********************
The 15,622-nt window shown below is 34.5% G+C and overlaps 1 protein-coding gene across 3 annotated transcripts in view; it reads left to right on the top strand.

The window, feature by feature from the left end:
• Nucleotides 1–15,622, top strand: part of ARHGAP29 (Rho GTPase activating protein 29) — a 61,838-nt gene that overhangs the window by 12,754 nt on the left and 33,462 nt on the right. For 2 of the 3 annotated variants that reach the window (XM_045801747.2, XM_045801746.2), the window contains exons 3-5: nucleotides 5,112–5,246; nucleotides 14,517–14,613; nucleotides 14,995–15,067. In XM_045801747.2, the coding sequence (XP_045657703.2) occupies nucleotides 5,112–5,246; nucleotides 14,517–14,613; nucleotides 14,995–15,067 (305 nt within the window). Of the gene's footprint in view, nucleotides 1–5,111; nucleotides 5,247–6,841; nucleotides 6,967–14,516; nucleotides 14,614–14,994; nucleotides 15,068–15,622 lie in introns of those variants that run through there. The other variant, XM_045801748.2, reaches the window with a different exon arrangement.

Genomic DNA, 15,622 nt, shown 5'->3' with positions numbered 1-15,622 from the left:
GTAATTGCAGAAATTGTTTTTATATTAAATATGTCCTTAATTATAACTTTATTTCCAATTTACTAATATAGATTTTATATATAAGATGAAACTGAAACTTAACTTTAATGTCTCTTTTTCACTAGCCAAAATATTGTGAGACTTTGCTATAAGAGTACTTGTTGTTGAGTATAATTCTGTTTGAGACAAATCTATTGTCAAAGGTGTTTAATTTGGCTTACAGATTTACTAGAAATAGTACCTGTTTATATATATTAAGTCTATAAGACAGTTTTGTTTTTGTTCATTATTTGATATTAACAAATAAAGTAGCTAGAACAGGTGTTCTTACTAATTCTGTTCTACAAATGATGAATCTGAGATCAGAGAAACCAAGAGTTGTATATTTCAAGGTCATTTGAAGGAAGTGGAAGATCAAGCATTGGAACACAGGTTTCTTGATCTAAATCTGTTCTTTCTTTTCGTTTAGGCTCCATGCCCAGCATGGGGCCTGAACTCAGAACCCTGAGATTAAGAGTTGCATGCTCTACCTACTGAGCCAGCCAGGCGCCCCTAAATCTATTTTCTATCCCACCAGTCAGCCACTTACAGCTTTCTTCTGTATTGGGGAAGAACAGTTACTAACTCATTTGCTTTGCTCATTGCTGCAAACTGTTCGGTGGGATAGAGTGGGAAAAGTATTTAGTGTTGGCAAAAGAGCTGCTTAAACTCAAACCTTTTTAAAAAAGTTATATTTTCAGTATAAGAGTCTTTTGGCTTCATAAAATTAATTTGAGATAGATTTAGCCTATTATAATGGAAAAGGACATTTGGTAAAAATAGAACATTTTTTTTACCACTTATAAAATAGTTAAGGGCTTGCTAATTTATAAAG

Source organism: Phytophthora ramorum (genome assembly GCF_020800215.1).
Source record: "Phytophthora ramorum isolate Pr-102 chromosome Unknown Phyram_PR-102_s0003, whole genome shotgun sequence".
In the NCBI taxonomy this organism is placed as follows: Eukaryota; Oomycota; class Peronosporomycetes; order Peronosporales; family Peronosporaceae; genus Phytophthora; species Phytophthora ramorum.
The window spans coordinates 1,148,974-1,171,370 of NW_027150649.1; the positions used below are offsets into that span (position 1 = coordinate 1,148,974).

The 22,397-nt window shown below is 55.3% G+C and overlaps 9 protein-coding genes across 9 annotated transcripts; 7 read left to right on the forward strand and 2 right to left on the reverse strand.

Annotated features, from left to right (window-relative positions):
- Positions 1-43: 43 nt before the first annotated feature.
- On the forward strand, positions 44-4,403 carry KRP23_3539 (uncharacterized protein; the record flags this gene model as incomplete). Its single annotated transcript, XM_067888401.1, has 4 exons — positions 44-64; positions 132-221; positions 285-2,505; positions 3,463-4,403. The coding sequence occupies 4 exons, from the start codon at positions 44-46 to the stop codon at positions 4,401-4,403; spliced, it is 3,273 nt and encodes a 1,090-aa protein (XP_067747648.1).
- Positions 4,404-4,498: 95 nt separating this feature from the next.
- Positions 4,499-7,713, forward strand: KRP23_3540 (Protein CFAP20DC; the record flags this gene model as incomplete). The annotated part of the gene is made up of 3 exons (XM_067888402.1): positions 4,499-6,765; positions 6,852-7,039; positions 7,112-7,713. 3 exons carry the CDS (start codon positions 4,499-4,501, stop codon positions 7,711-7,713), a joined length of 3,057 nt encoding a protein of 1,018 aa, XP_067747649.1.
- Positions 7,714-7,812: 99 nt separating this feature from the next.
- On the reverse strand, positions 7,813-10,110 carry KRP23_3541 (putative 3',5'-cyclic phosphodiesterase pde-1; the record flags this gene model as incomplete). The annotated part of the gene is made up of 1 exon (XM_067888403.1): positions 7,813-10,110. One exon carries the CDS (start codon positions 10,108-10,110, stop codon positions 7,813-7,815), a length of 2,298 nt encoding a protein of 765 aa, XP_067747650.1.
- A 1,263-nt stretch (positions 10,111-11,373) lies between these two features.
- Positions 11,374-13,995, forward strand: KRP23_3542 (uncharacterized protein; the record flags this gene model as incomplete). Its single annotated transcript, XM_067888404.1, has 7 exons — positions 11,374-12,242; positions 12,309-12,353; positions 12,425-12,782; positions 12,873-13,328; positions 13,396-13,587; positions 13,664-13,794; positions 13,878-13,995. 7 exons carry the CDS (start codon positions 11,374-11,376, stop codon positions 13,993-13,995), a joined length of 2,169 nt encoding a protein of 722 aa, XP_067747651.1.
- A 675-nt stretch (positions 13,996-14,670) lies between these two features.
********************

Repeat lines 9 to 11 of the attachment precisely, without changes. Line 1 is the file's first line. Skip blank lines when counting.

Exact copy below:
The window spans coordinates 1,148,974-1,171,370 of NW_027150649.1; the positions used below are offsets into that span (position 1 = coordinate 1,148,974).

The 22,397-nt window shown below is 55.3% G+C and overlaps 9 protein-coding genes across 9 annotated transcripts; 7 read left to right on the forward strand and 2 right to left on the reverse strand.

Annotated features, from left to right (window-relative positions):